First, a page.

Monday, January 24

California Wildfires Closes Sequoia National Park, Prompts Evacuations | California


A complex of lightning-sparked wildfires burning in California’s Sierra Nevada has grown in size, prompting evacuations and the closure of Sequoia National Park, where the fire burns near the park’s namesake trees.

The KNP complex fire, comprised of the Paradise and Colony fires, gripped dense mountainous vegetation on September 9. By Wednesday morning, the fire had burned more than 7,000 acres.

Mandatory evacuations are in effect throughout Sequoia National Park and the Three Rivers area, and the fire continues to threaten the ancient groves of giant trees growing on the western slope of the range.

Approximately 350 people are now fighting the fire and additional reinforcements are on the way, including a specialized management team that will take over the complex Thursday morning. But firefighting efforts are complicated by smoke, which clouds the visibility of aerial drops, and by the fact that flames burn on rugged and rugged terrain, reducing access to the ground.

All facilities in Sequoia have been closed and wild trail start permits have been canceled. Kings Canyon National Park, north of Sequoia, remained open.

A sign announces the closure of Sequoia National Park, where the KNP complex fires are burning.
A sign announces the closure of Sequoia National Park, where the KNP complex fires are burning. Photograph: Noah Berger / AP

“As a community, we are going to be evaluated,” Clay Jordan, superintendent of Sequoia and Kings Canyon National Park, said during a community meeting Tuesday night, noting that it will likely get worse before it gets better.

Fueled by higher temperatures and extreme drought conditions, more than 7,400 wildfires have burned in California this year, burning more than 2.2 million acres. The KNP complex is one of 12 large active fires burning across the state. Firefighters have progressed through two of the most devastating conflagrations, contesting the state’s largest single fire in history, the Dixie fire, up to 75% containment after it burned nearly 960,500 acres in the northern Sierra and the region. south of Cascades. Near Lake Tahoe, containment of the Caldor fire of more than 219,260 acres increased to 70% Wednesday.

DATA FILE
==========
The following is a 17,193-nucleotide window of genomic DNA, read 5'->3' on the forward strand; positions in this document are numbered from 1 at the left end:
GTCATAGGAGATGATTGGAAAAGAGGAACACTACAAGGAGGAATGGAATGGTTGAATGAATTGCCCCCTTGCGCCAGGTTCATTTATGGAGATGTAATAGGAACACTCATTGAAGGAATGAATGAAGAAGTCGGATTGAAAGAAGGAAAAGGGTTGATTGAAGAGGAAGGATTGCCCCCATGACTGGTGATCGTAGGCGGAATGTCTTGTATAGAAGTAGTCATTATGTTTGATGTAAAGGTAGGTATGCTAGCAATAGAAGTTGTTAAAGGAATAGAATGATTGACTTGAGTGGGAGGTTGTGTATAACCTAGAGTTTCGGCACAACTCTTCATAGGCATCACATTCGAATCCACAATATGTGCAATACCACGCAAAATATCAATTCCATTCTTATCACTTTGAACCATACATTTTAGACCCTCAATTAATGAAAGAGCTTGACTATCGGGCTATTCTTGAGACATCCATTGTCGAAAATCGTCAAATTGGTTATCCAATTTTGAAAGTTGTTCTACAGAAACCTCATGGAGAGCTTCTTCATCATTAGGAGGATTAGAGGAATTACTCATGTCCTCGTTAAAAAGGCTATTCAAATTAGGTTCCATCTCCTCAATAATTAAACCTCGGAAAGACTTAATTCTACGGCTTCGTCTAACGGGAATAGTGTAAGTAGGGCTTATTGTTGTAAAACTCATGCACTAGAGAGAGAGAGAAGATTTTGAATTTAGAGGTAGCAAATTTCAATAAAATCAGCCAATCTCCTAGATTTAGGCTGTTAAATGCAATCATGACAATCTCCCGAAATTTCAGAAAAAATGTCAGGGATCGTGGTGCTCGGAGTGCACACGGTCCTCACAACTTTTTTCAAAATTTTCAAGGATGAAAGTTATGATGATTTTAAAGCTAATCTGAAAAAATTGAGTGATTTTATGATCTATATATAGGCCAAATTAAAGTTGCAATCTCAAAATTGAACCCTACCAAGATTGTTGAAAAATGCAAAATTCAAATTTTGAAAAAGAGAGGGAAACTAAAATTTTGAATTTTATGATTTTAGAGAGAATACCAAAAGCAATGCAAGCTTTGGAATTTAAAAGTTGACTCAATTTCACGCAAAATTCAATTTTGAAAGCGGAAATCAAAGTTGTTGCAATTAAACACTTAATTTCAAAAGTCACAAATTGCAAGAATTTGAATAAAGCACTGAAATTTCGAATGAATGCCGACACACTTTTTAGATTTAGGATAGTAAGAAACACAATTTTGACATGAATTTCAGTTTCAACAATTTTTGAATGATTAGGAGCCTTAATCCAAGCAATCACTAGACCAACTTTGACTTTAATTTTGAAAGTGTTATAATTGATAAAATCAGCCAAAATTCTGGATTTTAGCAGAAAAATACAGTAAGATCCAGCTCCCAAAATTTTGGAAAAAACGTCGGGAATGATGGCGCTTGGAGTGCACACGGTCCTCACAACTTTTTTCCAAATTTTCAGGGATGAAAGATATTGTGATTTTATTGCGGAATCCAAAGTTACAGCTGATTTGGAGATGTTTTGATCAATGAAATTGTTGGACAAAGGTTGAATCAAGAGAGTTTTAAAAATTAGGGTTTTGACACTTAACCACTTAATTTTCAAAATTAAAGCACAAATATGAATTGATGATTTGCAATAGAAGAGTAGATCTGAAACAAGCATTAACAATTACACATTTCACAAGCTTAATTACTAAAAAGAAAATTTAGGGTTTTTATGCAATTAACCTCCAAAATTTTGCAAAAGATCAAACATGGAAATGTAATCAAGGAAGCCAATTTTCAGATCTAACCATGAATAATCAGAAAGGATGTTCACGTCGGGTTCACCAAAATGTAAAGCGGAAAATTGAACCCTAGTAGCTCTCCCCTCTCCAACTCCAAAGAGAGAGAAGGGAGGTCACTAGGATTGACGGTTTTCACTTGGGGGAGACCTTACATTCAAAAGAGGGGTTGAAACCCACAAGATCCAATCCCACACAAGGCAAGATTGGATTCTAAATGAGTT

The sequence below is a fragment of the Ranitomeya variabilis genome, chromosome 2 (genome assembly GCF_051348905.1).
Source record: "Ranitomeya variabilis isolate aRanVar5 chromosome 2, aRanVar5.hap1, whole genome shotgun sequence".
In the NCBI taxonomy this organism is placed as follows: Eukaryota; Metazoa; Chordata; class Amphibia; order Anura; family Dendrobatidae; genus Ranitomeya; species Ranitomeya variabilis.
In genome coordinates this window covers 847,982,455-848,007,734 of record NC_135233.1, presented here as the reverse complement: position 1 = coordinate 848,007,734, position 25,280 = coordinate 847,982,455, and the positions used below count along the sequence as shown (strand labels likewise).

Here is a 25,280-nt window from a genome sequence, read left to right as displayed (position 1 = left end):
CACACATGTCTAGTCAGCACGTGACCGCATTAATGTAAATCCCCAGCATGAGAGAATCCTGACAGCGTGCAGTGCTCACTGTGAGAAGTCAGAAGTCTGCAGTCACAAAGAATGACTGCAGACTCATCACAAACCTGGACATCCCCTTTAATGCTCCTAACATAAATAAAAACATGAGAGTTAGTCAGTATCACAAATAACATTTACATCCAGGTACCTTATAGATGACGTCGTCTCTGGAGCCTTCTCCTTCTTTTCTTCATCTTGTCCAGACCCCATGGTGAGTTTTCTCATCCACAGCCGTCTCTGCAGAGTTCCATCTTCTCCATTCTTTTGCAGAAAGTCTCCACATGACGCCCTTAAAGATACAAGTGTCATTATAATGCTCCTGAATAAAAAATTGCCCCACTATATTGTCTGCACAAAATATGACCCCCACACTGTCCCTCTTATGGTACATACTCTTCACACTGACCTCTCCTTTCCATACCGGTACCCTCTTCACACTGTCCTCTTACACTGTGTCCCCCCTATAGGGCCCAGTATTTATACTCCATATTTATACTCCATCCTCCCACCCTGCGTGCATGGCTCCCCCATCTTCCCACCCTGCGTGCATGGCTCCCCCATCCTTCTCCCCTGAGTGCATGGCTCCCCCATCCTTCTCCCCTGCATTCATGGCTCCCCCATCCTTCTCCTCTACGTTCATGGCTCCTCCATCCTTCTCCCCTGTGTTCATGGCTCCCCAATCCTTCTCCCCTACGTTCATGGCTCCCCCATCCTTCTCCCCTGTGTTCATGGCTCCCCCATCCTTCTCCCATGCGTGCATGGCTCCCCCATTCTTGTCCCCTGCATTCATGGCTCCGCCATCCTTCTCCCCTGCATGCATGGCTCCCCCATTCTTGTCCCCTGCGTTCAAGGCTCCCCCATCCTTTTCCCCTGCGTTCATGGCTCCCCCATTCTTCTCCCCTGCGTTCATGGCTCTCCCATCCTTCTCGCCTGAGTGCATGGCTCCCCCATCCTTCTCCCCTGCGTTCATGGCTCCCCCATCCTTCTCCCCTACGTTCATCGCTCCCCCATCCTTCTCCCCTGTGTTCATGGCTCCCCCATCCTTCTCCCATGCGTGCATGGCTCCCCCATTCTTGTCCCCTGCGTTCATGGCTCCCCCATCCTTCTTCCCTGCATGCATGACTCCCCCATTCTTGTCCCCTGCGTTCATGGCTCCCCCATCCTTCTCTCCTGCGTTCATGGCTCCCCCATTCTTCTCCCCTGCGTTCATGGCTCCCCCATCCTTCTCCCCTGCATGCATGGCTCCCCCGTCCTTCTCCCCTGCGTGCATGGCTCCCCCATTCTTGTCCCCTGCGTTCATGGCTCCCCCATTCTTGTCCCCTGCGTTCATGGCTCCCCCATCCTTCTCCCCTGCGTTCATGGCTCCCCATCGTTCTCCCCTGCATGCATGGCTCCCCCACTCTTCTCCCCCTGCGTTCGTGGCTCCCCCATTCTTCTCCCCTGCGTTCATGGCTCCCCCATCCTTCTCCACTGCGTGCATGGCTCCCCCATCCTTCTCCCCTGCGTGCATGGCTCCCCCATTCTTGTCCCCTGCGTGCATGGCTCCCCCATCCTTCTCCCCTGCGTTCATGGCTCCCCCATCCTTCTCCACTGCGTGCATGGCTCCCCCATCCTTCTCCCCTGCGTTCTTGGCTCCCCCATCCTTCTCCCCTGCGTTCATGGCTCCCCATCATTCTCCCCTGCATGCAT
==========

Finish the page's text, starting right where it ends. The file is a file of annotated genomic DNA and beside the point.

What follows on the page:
Officials at the KNP complex said firefighting resources were limited due to the number of fires burning in the west, but they were hopeful crews would do everything they could to protect the giant redwoods that give the park its name.

Flames burn a mile from the iconic Giant Forest, a grove of more than 2,000 giant sequoias, including the General Sherman tree, the largest tree on Earth by volume, which researchers estimate has been alive for more than 2,300 years.

“Some of those trees are more important than our buildings,” said Clay Jordan, superintendent of Sequoia and Kings Canyon National Park. “We want people to come 200 or 300 years from now to enjoy those trees.”

Redwoods are incredibly hardy and have evolved to thrive in fire. Their fluffy red bark has adapted to protect them from heat, while their seed-bearing cones rely on flames to open, and fires can help clear undergrowth to create space for seedlings. But as fires get more extreme and burn higher and higher in the canopy, they can devastate the tree’s defenses, especially those already weakened by drought, disease, and insect infestation.

The KNP complex fire is burning a mile from the iconic General Sherman tree, shown here in 2015.
The KNP complex fire is burning a mile from the iconic General Sherman tree, shown here in 2015. Photograph: 105897.000000 / Getty Images / Altrendo

Scientists estimate that as many as 10,600 redwoods died when the castle fire swept through the region last year, about 42% of the giant trees that got in their way. It was an alarming discovery that highlighted another devastating effect of climate change on landscapes and ecosystems.

“Redwoods are trees that adapt to fire,” said Mark Ruggiero, fire information officer for Sequoia and Kings Canyon National Parks. “It’s important to have fire for the redwoods to thrive, but when we have fires this intense, even the redwoods can’t cope.”

There is still hope. Giant sequoias are closely related to the towering, slender redwoods that grow along California’s northern coast and have the same relationship to fire. They are similarly being tested by the largest fires, but a year after the CZU Complex fire burned 97% of the Big Basin Redwoods State Park on the shoreline between San Francisco and Monterey Bay, there are promising signs of Renaissance. Green shoots grow from the blackened trunks and many of the park’s most treasured trees survived.

As the flames approached the giant forest in Sequoia National Park, Rebecca Paterson, the fire information officer for the KNP complex, said she felt confident in the resistance of the famous grove. The area has been treated with prescribed burning for several decades, and officials hope they will now protect them. “There are reasons for optimism, of course,” he said, “but it is impossible for us to know what is going to happen.”

Associated Press contributed reporting


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